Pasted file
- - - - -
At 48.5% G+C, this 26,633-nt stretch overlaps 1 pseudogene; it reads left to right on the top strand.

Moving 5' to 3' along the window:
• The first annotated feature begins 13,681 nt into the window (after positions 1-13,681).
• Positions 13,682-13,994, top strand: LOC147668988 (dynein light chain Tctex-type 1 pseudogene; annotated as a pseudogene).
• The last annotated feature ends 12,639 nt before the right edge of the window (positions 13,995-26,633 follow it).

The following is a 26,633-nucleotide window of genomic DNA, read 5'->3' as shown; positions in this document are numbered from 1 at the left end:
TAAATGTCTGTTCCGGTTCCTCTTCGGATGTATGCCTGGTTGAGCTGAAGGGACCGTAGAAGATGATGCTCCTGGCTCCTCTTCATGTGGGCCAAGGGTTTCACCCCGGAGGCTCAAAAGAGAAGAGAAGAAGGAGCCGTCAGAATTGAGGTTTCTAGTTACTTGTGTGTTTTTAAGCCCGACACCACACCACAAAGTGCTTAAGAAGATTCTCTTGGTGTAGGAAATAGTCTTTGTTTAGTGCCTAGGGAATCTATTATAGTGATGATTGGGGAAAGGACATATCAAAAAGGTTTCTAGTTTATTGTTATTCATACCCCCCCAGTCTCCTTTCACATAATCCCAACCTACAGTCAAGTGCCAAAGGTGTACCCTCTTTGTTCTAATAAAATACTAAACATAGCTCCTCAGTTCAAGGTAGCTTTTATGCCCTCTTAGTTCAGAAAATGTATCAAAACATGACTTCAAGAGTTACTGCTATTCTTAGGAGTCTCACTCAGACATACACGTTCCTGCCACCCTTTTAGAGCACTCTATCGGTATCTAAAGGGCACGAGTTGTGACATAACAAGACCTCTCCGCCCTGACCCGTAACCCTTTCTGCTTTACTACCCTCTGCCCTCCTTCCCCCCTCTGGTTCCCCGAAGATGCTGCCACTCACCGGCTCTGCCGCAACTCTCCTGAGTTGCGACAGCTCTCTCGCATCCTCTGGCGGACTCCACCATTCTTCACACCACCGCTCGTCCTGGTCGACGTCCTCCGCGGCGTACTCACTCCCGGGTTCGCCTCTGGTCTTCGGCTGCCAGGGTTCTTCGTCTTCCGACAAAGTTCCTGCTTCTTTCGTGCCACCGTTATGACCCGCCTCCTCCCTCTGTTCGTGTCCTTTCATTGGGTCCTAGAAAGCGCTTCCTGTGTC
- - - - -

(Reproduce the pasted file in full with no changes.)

At 48.5% G+C, this 26,633-nt stretch overlaps 1 pseudogene; it reads left to right on the top strand.

Moving 5' to 3' along the window:
• The first annotated feature begins 13,681 nt into the window (after positions 1-13,681).
• Positions 13,682-13,994, top strand: LOC147668988 (dynein light chain Tctex-type 1 pseudogene; annotated as a pseudogene).
• The last annotated feature ends 12,639 nt before the right edge of the window (positions 13,995-26,633 follow it).

The following is a 26,633-nucleotide window of genomic DNA, read 5'->3' as shown; positions in this document are numbered from 1 at the left end:
TAAATGTCTGTTCCGGTTCCTCTTCGGATGTATGCCTGGTTGAGCTGAAGGGACCGTAGAAGATGATGCTCCTGGCTCCTCTTCATGTGGGCCAAGGGTTTCACCCCGGAGGCTCAAAAGAGAAGAGAAGAAGGAGCCGTCAGAATTGAGGTTTCTAGTTACTTGTGTGTTTTTAAGCCCGACACCACACCACAAAGTGCTTAAGAAGATTCTCTTGGTGTAGGAAATAGTCTTTGTTTAGTGCCTAGGGAATCTATTATAGTGATGATTGGGGAAAGGACATATCAAAAAGGTTTCTAGTTTATTGTTATTCATACCCCCCCAGTCTCCTTTCACATAATCCCAACCTACAGTCAAGTGCCAAAGGTGTACCCTCTTTGTTCTAATAAAATACTAAACATAGCTCCTCAGTTCAAGGTAGCTTTTATGCCCTCTTAGTTCAGAAAATGTATCAAAACATGACTTCAAGAGTTACTGCTATTCTTAGGAGTCTCACTCAGACATACACGTTCCTGCCACCCTTTTAGAGCACTCTATCGGTATCTAAAGGGCACGAGTTGTGACATAACAAGACCTCTCCGCCCTGACCCGTAACCCTTTCTGCTTTACTACCCTCTGCCCTCCTTCCCCCCTCTGGTTCCCCGAAGATGCTGCCACTCACCGGCTCTGCCGCAACTCTCCTGAGTTGCGACAGCTCTCTCGCATCCTCTGGCGGACTCCACCATTCTTCACACCACCGCTCGTCCTGGTCGACGTCCTCCGCGGCGTACTCACTCCCGGGTTCGCCTCTGGTCTTCGGCTGCCAGGGTTCTTCGTCTTCCGACAAAGTTCCTGCTTCTTTCGTGCCACCGTTATGACCCGCCTCCTCCCTCTGTTCGTGTCCTTTCATTGGGTCCTAGAAAGCGCTTCCTGTGTC